Phelps completed the 400 individual medley in 4 minutes 8.41 seconds on Wednesday to really bury his old mark.
"It's a relief, I will say," Phelps, 19, said. "The Olympic trials is probably more stressful than the Olympic Games itself. Being able to come in tonight and get the first race under your belt, to be able to step back and relax a little bit."
Not only did Phelps' record get the crowd of 7,781 on its feet, it also sparked a strong showing by his colleagues.
Two American records followed Phelps' world-record performance: Klete Keller in the final of the 400 freestyle (3:44.19) and Brendan Hansen in the semifinals of the 100 breaststroke (1:00.13).
Second-place finishers had good times too. Erik Vendt finished behind Phelps in 4:14.09, while Larsen Jensen finished second to Keller in 3:46.56.
Another record almost fell, as Phelps' club teammate from North Baltimore, 15-year-old Katie Hoff, missed the American record by nine one-hundredths of a second, winning the 400 individual medley in 4:37.67. She knocked nearly 12 seconds off her time of the morning preliminaries.
And so, Phelps' symbolic scrawl of December turned out to be a star gesture in July. He must have known something months ago when the pool here was only a parking lot. After winning on Wednesday, he looked at the clock, spotted the time and pumped his fist. His rewrite job was complete.
It is the third time Phelps has broken the world record at that distance, and there is more symbolism. Phelps became the first U.S. Olympian on the 2004 swim team and this was the first time he had won an event at trials.
The final time didn't come as a shock. Some thought Phelps took a look at the clock during his backstroke leg, and he owned up to doing so.
"Oh yeah. If the clock is there I'm going to look," he said, smiling.
"It happens all the time. So I was probably about a quarter of a way down the second 50 of backstroke, I glanced up, and saw the negative six-tenths under world-record pace, or something."
It could be the first of many at the trials and he's almost blase about these records. Phelps broke five world records at the world championships in Barcelona, Spain, last summer, and is keeping some of the same Barcelona karma going, listening to the same music as he did then.
Why change? Phelps set the tone on what was a successful first day and night for his peers. Vendt, who finished second to Tom Dolan in the 2000 trials, was thrilled, especially since the 400 individual medley is not his favorite event.
"He's got a lot of confidence," said Vendt's coach, Mark Schubert. "He's got a lot more in him. It's a great way to start the week out, in the first event and to make the team. And now we can focus on the mile."
Schubert, who was also in Barcelona, was shaking his head about another spectacular performance by Phelps, who has entered six individual events at the trials, the first step along the road to chasing Mark Spitz's record seven gold medals at one Olympics.
"His first two strokes were just so awesome," Schubert said.
"He just has the ability to set it up really well. He has a lot of confidence and it's a great way to get the whole event started."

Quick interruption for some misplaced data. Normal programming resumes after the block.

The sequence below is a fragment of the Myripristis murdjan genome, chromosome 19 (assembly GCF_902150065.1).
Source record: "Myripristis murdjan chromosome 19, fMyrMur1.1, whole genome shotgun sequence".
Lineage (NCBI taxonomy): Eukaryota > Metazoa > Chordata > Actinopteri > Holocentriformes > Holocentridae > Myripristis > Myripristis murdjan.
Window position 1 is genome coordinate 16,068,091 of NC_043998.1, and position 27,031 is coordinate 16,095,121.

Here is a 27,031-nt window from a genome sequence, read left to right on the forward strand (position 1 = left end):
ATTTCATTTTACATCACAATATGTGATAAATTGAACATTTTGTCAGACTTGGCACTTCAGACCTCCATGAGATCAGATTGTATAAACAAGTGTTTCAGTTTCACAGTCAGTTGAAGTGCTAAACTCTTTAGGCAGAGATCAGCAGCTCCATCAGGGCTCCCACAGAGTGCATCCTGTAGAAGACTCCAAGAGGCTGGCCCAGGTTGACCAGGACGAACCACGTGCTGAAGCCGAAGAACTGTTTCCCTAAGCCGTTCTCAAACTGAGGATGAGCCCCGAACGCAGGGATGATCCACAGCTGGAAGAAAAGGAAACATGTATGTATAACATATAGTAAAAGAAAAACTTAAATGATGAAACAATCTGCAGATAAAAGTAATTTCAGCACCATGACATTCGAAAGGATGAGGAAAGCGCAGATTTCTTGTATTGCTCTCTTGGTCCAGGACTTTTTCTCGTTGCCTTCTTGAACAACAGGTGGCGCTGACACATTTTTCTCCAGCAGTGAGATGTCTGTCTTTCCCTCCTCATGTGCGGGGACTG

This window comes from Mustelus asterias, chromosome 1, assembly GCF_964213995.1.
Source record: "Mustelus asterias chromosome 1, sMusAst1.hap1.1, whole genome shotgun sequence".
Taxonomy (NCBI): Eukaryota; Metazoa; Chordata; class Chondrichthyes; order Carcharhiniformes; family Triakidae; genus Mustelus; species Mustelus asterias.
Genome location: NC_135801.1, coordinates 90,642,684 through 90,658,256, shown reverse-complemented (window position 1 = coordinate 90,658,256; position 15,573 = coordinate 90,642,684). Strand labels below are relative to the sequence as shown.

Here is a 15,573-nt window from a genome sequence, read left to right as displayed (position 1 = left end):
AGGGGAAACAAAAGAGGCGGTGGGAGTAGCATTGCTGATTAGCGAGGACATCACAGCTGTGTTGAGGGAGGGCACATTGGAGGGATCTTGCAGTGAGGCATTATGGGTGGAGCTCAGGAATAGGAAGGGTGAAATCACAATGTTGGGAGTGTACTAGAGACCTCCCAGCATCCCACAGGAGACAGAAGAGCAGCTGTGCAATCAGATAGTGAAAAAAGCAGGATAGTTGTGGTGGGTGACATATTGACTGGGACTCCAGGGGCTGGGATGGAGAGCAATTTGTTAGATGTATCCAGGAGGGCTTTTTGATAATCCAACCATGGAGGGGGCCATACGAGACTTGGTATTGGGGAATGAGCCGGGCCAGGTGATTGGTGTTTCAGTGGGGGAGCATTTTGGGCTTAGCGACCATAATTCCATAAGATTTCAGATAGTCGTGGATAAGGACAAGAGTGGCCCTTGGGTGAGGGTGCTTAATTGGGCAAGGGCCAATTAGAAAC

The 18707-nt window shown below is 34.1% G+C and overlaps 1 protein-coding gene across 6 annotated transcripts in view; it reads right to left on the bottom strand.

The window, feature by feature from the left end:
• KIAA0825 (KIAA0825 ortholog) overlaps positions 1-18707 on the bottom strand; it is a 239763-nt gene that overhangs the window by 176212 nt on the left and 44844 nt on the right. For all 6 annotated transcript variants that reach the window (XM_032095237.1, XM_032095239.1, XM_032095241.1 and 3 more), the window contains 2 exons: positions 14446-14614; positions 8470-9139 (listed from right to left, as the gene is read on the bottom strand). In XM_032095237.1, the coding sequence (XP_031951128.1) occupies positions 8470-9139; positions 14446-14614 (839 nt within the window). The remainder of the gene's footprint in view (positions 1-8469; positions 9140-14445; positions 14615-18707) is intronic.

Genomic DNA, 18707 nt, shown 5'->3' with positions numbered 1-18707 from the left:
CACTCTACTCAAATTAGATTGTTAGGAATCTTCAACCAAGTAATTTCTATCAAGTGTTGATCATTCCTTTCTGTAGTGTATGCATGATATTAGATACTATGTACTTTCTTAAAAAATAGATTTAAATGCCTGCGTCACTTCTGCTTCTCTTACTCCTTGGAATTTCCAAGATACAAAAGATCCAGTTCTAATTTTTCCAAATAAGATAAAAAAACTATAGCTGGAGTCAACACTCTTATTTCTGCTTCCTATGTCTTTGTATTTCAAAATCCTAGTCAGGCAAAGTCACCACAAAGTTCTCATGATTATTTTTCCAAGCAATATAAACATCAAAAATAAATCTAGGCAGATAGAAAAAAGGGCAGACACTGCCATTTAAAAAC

The other individual medley winner, Hoff, is from Phelps' swim team, the North Baltimore Aquatic Club.
That connection is a bit deceptive because they don't train together or even practice at the same complex. But there have been a steady line of 15-year-old prodigies from that club.
Hoff survived an emotional morning. She went out too fast in the preliminaries, qualified with a 4:49.16 and did not speak with reporters despite requests.
Her coach Paul Yetter was visibly tense, saying he told her, " 'You're sixth. Get ready for tonight.' "
She rallied and the morning gloom was replaced by evening glee. Kaitlin Sandeno of USC took second in 4:40.39, and Hoff nearly took out the venerable American record, 4:37.58, set by Summer Sanders in 1992.
"During the first 100, I was like, 'OK, OK, just keep to your plan,' " Hoff said.
"Our plan for the breaststroke was just to take off and try to pass some people. I was passing people, so I was like, 'Oh my gosh. I am really doing well here.' "
Gary Hall Jr. and Jason Lezak, who could meet twice at the trials in the 50 and the 100 freestyle, have been taking shots at one another.
Lezak sent a missive to Hall's Race Club and made fun of Hall's physique, saying, " ... You look a little soft. You must be enjoying your food these days."
Hall or his handlers shot back on the website by referring to Lezak as a "Professional Relay Swimmer."
Lezak acknowledged sending the e-mail and shook his head at the relay rip. "There haven't been any words, but it's not like he's my friend and I want to go hang out with him," he said.
But Hall's manager, David Arluck, didn't mind throwing a match onto the kindling, saying: "There's not a rivalry between him and Jason. It doesn't exist yet because Jason hasn't accomplished anything on an international level like Gary has.... It's like Spud Webb kicking Michael Jordan in the shins."
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For the Record
Swimming events in which Michael Phelps holds the world record:
* 200 butterfly (1:53.93 on July 22, 2003, at Barcelona, Spain)
* 200 individual medley (1:55.94 on Aug. 9, 2003, at College Park, Md.)
* 400 individual medley (4:08.41 on July 7, 2004, at Long Beach)
* 4 x 100 medley relay (3:31.54, with Aaron Peirsol, Ian Crocker and Jason Lezak, on July 27, 2003, at Barcelona)